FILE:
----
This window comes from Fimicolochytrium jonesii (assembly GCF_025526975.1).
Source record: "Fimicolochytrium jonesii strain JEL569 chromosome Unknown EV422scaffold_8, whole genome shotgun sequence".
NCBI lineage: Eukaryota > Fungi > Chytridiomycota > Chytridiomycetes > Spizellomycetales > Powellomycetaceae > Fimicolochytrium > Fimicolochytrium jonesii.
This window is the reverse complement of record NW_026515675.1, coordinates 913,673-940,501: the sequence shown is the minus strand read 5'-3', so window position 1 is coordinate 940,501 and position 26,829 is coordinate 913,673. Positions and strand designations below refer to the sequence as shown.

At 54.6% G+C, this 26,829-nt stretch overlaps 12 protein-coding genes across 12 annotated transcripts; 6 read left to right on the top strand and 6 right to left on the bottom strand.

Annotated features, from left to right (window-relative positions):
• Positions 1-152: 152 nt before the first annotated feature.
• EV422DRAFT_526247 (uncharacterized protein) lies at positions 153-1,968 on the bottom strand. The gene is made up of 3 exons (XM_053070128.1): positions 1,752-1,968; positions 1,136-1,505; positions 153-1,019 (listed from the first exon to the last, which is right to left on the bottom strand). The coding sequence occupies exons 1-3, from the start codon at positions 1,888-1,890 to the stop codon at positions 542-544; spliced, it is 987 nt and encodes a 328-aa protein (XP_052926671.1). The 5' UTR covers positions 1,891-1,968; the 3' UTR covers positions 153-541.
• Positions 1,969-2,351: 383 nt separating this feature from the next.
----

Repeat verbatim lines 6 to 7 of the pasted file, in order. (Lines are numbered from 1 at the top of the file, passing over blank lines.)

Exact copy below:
Annotated features, from left to right (window-relative positions):
• Positions 1-152: 152 nt before the first annotated feature.